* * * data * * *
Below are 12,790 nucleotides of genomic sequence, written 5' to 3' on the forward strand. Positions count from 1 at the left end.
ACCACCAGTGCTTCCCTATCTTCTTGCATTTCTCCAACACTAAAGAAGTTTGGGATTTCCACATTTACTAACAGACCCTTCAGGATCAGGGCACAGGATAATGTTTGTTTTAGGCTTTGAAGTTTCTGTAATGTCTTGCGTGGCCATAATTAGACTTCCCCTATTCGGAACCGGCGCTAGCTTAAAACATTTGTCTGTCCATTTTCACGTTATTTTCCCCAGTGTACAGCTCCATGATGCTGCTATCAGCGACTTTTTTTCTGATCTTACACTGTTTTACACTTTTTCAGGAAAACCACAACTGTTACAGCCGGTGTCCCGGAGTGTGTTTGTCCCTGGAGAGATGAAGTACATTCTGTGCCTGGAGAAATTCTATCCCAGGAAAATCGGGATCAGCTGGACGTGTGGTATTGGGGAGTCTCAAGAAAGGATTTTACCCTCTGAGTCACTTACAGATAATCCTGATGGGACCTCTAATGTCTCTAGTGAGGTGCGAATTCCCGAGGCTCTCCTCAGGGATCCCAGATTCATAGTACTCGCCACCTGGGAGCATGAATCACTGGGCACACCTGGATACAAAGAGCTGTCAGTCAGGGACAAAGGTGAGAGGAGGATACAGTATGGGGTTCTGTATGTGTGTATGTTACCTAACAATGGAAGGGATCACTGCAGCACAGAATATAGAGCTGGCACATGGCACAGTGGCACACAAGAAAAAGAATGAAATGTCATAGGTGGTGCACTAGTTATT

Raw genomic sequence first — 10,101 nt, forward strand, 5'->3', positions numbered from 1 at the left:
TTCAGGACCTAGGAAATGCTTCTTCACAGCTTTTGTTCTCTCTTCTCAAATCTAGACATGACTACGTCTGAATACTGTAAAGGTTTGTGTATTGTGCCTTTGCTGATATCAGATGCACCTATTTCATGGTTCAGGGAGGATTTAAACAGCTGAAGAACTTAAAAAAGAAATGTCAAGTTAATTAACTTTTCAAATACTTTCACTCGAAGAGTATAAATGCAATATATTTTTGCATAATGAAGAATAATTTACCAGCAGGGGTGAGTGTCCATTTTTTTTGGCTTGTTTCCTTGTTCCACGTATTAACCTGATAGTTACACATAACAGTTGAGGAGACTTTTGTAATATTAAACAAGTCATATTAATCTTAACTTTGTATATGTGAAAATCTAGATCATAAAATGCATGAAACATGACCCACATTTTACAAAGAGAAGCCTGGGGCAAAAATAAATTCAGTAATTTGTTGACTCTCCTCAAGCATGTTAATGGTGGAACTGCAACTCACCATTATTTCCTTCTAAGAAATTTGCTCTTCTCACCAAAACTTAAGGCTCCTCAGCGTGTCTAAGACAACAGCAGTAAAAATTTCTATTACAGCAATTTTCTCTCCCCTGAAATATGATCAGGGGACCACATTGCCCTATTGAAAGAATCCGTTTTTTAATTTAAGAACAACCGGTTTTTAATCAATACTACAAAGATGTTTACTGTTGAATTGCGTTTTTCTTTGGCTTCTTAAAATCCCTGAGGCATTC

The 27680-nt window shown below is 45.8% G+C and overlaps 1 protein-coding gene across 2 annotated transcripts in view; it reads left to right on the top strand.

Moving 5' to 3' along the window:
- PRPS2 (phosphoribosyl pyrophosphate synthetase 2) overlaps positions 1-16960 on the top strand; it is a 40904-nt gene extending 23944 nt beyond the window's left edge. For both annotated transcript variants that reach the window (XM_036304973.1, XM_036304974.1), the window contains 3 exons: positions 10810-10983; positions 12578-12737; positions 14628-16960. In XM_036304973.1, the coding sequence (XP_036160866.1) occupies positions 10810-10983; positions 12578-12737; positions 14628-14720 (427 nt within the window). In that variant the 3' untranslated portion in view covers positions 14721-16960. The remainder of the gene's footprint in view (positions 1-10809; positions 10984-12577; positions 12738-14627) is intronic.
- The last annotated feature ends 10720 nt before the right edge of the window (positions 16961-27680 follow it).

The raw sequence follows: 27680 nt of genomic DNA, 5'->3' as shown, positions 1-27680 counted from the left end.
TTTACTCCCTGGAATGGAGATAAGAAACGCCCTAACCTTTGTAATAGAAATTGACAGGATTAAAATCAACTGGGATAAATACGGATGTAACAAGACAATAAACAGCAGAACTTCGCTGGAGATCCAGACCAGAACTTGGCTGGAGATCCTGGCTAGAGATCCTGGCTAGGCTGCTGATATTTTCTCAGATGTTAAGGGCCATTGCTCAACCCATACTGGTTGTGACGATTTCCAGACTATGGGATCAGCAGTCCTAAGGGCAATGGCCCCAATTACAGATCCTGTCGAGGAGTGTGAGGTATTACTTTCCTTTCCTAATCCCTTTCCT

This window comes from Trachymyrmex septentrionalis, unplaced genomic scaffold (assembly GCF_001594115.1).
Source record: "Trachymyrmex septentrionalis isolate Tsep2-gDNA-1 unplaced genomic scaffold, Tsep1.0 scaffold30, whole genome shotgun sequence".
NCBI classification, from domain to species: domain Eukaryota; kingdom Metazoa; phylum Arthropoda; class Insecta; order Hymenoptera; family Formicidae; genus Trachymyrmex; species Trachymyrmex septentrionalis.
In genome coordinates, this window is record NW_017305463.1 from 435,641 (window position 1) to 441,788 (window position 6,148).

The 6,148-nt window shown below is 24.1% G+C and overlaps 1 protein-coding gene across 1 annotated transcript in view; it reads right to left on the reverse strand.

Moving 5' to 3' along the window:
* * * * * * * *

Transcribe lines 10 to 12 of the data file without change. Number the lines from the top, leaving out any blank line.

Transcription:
TTTACTCCCTGGAATGGAGATAAGAAACGCCCTAACCTTTGTAATAGAAATTGACAGGATTAAAATCAACTGGGATAAATACGGATGTAACAAGACAATAAACAGCAGAACTTCGCTGGAGATCCAGACCAGAACTTGGCTGGAGATCCTGGCTAGAGATCCTGGCTAGGCTGCTGATATTTTCTCAGATGTTAAGGGCCATTGCTCAACCCATACTGGTTGTGACGATTTCCAGACTATGGGATCAGCAGTCCTAAGGGCAATGGCCCCAATTACAGATCCTGTCGAGGAGTGTGAGGTATTACTTTCCTTTCCTAATCCCTTTCCT

This window comes from Trachymyrmex septentrionalis, unplaced genomic scaffold (assembly GCF_001594115.1).
Source record: "Trachymyrmex septentrionalis isolate Tsep2-gDNA-1 unplaced genomic scaffold, Tsep1.0 scaffold30, whole genome shotgun sequence".